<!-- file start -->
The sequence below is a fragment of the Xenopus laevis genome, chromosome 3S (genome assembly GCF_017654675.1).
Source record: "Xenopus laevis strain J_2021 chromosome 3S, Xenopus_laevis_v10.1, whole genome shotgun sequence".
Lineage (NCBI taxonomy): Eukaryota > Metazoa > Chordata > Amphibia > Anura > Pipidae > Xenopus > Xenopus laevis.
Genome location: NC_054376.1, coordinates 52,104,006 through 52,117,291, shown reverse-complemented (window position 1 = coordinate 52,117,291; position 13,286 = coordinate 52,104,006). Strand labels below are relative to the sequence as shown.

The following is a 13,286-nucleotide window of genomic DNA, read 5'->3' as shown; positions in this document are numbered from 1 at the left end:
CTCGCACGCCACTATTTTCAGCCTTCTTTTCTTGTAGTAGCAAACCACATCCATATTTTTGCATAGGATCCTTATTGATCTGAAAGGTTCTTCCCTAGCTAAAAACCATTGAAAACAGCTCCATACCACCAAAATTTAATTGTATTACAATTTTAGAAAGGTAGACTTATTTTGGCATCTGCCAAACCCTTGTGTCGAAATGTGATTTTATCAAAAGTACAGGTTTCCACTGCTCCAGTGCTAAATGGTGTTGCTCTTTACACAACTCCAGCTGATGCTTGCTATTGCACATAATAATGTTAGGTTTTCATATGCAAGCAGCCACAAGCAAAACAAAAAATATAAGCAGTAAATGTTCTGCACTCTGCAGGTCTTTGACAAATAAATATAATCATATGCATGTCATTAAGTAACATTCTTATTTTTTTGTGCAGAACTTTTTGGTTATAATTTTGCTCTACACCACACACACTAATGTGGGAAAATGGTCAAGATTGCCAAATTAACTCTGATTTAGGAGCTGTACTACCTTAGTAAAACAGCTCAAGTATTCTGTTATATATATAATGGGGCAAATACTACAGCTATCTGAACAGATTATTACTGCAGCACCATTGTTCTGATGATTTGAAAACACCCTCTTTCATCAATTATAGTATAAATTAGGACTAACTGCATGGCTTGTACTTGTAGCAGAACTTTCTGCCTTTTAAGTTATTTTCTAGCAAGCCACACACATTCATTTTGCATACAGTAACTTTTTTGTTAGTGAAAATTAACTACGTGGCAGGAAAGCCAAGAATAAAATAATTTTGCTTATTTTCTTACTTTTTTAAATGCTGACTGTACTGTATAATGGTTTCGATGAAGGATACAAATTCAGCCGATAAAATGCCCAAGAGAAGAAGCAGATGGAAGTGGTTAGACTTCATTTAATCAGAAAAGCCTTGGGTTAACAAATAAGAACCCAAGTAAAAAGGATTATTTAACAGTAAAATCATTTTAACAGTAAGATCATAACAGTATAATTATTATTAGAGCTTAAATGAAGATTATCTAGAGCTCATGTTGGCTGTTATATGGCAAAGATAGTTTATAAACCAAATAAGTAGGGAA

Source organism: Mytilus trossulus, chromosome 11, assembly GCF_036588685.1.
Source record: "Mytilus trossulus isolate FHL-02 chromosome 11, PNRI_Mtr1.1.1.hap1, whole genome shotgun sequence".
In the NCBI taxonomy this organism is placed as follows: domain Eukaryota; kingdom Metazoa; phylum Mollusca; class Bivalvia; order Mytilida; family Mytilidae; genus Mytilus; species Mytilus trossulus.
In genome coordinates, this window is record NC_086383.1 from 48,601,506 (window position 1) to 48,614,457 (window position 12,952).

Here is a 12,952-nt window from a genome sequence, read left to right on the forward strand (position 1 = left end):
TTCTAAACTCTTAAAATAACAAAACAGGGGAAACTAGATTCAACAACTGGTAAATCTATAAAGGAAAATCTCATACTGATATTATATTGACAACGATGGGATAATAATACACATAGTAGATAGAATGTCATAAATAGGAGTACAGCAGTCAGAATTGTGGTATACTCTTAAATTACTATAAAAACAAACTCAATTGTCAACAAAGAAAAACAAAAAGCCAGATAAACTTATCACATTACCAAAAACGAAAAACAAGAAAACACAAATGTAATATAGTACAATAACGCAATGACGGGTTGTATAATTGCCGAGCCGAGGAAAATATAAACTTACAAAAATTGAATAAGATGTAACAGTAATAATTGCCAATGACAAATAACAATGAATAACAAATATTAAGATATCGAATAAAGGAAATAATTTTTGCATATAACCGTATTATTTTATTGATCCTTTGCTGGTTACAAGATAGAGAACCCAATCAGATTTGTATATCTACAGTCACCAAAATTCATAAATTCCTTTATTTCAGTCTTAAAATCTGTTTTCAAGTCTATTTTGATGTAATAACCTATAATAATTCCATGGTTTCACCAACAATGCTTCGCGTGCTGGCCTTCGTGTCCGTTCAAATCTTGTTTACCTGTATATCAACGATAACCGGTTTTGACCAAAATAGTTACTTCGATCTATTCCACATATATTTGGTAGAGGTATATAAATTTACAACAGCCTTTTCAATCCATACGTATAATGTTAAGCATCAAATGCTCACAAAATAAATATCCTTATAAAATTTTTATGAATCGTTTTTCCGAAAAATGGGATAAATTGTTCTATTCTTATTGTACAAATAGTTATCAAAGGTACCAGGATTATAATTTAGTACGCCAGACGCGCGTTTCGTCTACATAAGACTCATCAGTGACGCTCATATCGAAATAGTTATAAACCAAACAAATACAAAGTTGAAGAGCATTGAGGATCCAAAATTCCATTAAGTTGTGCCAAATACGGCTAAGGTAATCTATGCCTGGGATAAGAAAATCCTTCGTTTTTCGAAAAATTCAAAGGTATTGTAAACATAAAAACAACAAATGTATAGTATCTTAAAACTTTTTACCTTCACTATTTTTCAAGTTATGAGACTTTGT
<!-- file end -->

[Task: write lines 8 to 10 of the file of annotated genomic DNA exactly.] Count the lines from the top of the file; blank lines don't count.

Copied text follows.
Source record: "Mytilus trossulus isolate FHL-02 chromosome 11, PNRI_Mtr1.1.1.hap1, whole genome shotgun sequence".
In the NCBI taxonomy this organism is placed as follows: domain Eukaryota; kingdom Metazoa; phylum Mollusca; class Bivalvia; order Mytilida; family Mytilidae; genus Mytilus; species Mytilus trossulus.
In genome coordinates, this window is record NC_086383.1 from 48,601,506 (window position 1) to 48,614,457 (window position 12,952).